The Internet is the global system of interconnected computer networks that use the Internet protocol suite (TCP/IP) to link billions of devices worldwide. Unlike online services, which are centrally controlled, by design, the Internet is decentralized.
The Advanced Research Projects Agency Network (ARPANET) was an early packet switching network and the first network to implement the protocol suite TCP/IP.
An intranet is a network based on TCP/IP protocols (an internet) belonging to an organization, usually a corporation, accessible only by the organization’s members, employees, or others with authorization. Like the Internet itself, intranets are used to share information. Secure intranets are now the fastest growing segment of the Internet because they are much less expensive to build and manage than private networks based on proprietary protocols.
An extranet is a website that allows controlled access to partners, vendors and suppliers or an authorized set of customers – normally to a subset of the information accessible from an organization’s intranet.
The World Wide Web (WWW) is an open source information space where documents and other web resources are identified by URLs, interlinked by hypertext links, and can be accessed via the Internet. It has become known simply as the Web.
An Internet service provider (ISP) is an organization that provides services for accessing, using, or participating in the Internet.
Downloading is a broad term that describes when you make a personal copy of something you find on the Internet or World Wide Web.
Texting is the short way to say ‘text messaging’, the sending of short electronic notes usually from a cell phone or handheld electronic device. Texting is popular with people who are mobile and away from their desk computers.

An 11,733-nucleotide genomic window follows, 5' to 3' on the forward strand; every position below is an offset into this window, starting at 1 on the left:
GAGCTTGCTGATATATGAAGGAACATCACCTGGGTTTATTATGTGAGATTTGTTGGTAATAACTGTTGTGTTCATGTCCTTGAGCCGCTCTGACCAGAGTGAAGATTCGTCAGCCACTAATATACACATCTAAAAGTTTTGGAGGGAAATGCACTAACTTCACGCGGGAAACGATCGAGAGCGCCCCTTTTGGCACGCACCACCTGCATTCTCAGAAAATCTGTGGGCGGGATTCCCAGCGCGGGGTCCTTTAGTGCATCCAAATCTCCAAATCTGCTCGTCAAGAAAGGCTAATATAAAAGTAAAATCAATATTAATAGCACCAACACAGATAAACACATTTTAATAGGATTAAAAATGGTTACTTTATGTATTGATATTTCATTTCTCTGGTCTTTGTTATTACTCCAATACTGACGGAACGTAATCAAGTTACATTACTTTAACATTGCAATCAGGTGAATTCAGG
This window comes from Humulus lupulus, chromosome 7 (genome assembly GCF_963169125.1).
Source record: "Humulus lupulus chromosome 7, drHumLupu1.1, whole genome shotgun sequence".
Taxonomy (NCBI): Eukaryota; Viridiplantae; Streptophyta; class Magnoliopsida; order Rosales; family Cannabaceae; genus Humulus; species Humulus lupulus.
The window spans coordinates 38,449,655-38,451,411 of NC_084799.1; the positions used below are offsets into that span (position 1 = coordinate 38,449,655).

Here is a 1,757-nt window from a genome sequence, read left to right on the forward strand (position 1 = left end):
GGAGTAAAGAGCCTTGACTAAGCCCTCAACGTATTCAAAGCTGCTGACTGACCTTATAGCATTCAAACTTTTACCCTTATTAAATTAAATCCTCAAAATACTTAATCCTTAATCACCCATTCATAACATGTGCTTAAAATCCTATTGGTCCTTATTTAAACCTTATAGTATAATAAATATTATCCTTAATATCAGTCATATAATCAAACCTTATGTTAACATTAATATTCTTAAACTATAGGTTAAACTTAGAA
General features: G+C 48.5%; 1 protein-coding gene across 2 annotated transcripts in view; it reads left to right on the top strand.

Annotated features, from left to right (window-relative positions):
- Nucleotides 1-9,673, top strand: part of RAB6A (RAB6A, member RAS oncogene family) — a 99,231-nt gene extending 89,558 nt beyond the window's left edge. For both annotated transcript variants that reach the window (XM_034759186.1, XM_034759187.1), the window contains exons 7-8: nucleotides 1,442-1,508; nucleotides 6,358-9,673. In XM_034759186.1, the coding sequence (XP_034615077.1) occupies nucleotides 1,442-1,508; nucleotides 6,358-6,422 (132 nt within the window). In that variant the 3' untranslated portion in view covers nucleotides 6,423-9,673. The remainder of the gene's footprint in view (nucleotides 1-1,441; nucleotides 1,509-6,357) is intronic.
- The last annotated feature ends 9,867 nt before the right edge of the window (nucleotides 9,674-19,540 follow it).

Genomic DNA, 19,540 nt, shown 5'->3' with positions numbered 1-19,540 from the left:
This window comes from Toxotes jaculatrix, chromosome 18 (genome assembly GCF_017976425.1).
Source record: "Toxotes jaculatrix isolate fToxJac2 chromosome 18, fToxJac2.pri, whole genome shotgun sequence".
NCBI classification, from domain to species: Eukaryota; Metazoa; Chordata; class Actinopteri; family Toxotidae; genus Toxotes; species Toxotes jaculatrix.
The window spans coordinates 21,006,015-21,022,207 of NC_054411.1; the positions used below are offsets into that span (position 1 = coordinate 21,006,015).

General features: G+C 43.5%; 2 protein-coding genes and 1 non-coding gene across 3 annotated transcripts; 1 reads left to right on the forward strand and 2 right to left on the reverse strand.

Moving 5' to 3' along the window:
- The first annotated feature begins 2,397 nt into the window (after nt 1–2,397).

I.M. (usually spelled ‘IM’ without the periods) is instant messaging, a form of modern online chatting. IM is somewhat like texting, somewhat like email, and very much like sending notes in a classroom. IM uses specialized no-cost software that you install on your computer or mobile device (e.g. WhatsApp, Facebook Messenger, Hike, Hangout)
URL’s, or ‘uniform resource locators’, are the web browser addresses of internet pages and files. A URL works together with IP addresses to help us name, locate, and bookmark specific pages and files for our web browsers. (e.g. http://www.ocesb.wordpress.com)
The Hypertext Transfer Protocol (HTTP) is an application protocol for distributed, collaborative, hypermedia information systems. HTTP is the foundation of Data communication for the World Wide Web. Hypertext is structured text that uses logical links (hyperlinks) between nodes containing text.
Is ‘hypertext transfer protocol SECURED this means that the web page has a special layer of encryption added to hide your personal information and passwords. Whenever you log into your online bank or your web email account, you should see https at the front of the page address.